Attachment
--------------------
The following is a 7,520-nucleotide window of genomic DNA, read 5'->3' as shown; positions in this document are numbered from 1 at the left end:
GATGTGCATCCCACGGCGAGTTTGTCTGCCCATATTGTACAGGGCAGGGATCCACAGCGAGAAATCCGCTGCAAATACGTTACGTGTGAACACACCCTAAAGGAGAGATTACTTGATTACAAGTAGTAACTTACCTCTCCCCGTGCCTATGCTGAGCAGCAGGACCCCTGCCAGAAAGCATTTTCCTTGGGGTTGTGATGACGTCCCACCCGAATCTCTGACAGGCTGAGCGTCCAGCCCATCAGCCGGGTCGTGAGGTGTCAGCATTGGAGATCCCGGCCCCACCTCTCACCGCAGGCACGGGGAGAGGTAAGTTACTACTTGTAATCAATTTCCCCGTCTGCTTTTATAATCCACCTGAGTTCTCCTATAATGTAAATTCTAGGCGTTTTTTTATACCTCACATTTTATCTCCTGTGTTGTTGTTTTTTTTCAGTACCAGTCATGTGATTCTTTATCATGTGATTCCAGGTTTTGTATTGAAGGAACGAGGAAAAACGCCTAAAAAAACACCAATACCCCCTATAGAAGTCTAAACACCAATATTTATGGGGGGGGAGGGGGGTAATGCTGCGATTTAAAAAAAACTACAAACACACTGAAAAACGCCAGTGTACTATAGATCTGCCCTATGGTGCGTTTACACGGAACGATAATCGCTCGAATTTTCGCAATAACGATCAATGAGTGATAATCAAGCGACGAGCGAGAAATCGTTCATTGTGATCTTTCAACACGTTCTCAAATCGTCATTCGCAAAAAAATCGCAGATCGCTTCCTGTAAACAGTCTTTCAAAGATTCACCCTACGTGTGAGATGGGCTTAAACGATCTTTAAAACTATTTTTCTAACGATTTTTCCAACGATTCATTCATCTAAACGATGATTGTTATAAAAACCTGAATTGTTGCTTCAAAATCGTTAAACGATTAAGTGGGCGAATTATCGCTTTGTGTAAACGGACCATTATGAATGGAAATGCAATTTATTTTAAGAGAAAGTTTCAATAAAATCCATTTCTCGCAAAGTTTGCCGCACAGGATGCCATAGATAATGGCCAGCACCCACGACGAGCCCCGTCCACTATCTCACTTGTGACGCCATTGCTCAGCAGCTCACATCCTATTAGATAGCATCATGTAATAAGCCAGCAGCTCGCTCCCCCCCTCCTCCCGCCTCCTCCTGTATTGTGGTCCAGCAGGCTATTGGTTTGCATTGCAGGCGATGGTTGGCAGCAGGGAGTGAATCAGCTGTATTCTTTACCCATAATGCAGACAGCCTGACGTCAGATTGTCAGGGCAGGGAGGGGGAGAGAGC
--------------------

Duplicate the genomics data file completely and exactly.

The following is a 7,520-nucleotide window of genomic DNA, read 5'->3' as shown; positions in this document are numbered from 1 at the left end:
GATGTGCATCCCACGGCGAGTTTGTCTGCCCATATTGTACAGGGCAGGGATCCACAGCGAGAAATCCGCTGCAAATACGTTACGTGTGAACACACCCTAAAGGAGAGATTACTTGATTACAAGTAGTAACTTACCTCTCCCCGTGCCTATGCTGAGCAGCAGGACCCCTGCCAGAAAGCATTTTCCTTGGGGTTGTGATGACGTCCCACCCGAATCTCTGACAGGCTGAGCGTCCAGCCCATCAGCCGGGTCGTGAGGTGTCAGCATTGGAGATCCCGGCCCCACCTCTCACCGCAGGCACGGGGAGAGGTAAGTTACTACTTGTAATCAATTTCCCCGTCTGCTTTTATAATCCACCTGAGTTCTCCTATAATGTAAATTCTAGGCGTTTTTTTATACCTCACATTTTATCTCCTGTGTTGTTGTTTTTTTTCAGTACCAGTCATGTGATTCTTTATCATGTGATTCCAGGTTTTGTATTGAAGGAACGAGGAAAAACGCCTAAAAAAACACCAATACCCCCTATAGAAGTCTAAACACCAATATTTATGGGGGGGGAGGGGGGTAATGCTGCGATTTAAAAAAAACTACAAACACACTGAAAAACGCCAGTGTACTATAGATCTGCCCTATGGTGCGTTTACACGGAACGATAATCGCTCGAATTTTCGCAATAACGATCAATGAGTGATAATCAAGCGACGAGCGAGAAATCGTTCATTGTGATCTTTCAACACGTTCTCAAATCGTCATTCGCAAAAAAATCGCAGATCGCTTCCTGTAAACAGTCTTTCAAAGATTCACCCTACGTGTGAGATGGGCTTAAACGATCTTTAAAACTATTTTTCTAACGATTTTTCCAACGATTCATTCATCTAAACGATGATTGTTATAAAAACCTGAATTGTTGCTTCAAAATCGTTAAACGATTAAGTGGGCGAATTATCGCTTTGTGTAAACGGACCATTATGAATGGAAATGCAATTTATTTTAAGAGAAAGTTTCAATAAAATCCATTTCTCGCAAAGTTTGCCGCACAGGATGCCATAGATAATGGCCAGCACCCACGACGAGCCCCGTCCACTATCTCACTTGTGACGCCATTGCTCAGCAGCTCACATCCTATTAGATAGCATCATGTAATAAGCCAGCAGCTCGCTCCCCCCCTCCTCCCGCCTCCTCCTGTATTGTGGTCCAGCAGGCTATTGGTTTGCATTGCAGGCGATGGTTGGCAGCAGGGAGTGAATCAGCTGTATTCTTTACCCATAATGCAGACAGCCTGACGTCAGATTGTCAGGGCAGGGAGGGGGAGAGAGC